What you need to know about the dog and cat meat ban
And, perhaps unsurprisingly, some of it was misinformed.
News articles on the story received a wide range of comments — some celebrative, some skeptical. Some users questioned why dogs and cats get special treatment, whereas others, presumably overseas, had harsh criticism for Taiwan, where they believed — mistakenly — eating cats and dogs was a common practice.
This is what you need to know about the ban on Monday and other animal protection measures included in the amendment:
Eating the meat was legal, but trading it was
The Animal Protection Act in Taiwan was enacted in 1998 and went through several revisions over the years as awareness of animal rights grew.
The consumption of cats and dogs has been rare in contemporary Taiwan, but some cases have cropped up occasionally, usually in rural areas and other locations where living conditions are relatively poor.
It is worth noting that before the amendment was passed Tuesday, Taiwan, like some other Asian countries such as Singapore, had already banned any form of selling or purchasing dogs, cats or any food products made with their carcasses or organs, as stipulated in Article 27 of the Animal Protection Act.
But the actual consumption of cat and dog meat wasn’t banned until Tuesday, when lawmakers included the act of “eating or possessing” cat and dog carcasses or organs in the wording.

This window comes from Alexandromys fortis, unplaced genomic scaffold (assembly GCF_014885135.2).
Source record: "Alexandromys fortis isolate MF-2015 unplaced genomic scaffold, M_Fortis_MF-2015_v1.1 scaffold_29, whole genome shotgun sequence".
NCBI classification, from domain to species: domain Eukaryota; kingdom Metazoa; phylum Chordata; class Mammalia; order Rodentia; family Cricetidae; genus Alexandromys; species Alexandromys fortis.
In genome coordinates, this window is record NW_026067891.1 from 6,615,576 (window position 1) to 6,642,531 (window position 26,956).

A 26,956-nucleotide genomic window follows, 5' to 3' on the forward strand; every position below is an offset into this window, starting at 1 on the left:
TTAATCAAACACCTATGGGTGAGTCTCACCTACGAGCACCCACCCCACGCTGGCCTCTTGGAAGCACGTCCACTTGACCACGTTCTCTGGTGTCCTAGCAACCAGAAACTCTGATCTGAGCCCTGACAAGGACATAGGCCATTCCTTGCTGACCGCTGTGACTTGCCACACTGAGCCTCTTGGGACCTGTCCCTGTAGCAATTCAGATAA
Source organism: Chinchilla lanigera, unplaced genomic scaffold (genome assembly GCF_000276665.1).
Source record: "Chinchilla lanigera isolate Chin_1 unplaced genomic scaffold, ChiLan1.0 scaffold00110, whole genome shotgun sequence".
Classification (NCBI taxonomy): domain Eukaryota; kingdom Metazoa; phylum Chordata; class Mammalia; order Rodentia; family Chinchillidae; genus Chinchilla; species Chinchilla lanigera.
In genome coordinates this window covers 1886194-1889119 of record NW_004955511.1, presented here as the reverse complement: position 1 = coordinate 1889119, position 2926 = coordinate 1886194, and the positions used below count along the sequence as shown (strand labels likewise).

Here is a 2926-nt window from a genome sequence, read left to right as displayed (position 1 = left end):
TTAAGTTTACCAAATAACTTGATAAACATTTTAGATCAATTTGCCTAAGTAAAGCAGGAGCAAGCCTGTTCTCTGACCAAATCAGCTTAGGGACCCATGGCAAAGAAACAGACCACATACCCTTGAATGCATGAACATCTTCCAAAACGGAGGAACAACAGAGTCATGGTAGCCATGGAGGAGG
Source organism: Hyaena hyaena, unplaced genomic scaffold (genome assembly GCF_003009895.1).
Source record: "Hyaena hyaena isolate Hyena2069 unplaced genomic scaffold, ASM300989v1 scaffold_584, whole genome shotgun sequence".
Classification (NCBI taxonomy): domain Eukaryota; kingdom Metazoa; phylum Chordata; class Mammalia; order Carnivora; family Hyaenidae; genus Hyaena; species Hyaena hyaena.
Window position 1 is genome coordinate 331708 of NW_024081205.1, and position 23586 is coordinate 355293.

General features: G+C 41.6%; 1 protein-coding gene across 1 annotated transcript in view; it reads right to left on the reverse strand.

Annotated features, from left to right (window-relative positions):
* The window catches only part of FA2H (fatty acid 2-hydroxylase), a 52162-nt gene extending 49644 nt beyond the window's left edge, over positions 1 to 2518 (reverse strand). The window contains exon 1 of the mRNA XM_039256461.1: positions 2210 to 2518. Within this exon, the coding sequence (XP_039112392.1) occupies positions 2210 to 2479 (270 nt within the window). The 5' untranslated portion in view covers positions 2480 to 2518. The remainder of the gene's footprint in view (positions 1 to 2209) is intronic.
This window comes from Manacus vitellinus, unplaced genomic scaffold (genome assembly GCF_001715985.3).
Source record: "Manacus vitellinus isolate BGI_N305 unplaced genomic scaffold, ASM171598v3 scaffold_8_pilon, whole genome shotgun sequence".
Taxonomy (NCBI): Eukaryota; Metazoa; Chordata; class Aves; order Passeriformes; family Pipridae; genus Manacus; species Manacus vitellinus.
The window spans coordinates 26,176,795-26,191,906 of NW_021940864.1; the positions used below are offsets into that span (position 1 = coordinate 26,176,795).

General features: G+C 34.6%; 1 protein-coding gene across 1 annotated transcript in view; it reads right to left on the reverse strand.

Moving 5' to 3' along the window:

According to Kuomintang lawmaker Wang Yu-min, the amendment was aimed to make the law more encompassing and to provide better protection for the animals.
The amendment on Tuesday also forbid pet owners to leash their pets to motor vehicles for their “walks.” Violators can be fined between NT$3,000 to NT$15,000.
Enforcement is what really matters
So the law is on the books — now comes the important part.
Chen Yu-ming (陳玉敏), director of the Environment and Animal Society of Taiwan (台灣動物社會研究會), hailed the law’s passage but warned that it would be meaningless without sufficient manpower to enforce it.
As of last June, the Council of Agriculture had just over 150 inspectors charged with animal protection duties countrywide. Of these, 81 were government officials with other formal jobs who worked only part-time for the council on various task forces, including animal quarantine, pet shop inspections and public shelter administrative work.
More funds and manpower must be deployed for the new Animal Protection Act to be more than words on paper, Chen said.
She also called on the government and lawmakers to pay attention to other animals, including battery-farm hens, performance animals and those used in animal testing.
“The protection of all kinds of animals must be enshrined in law,” Chen said, warning that having laws explicitly protect only dogs and cats could create room for the abuse of other animals.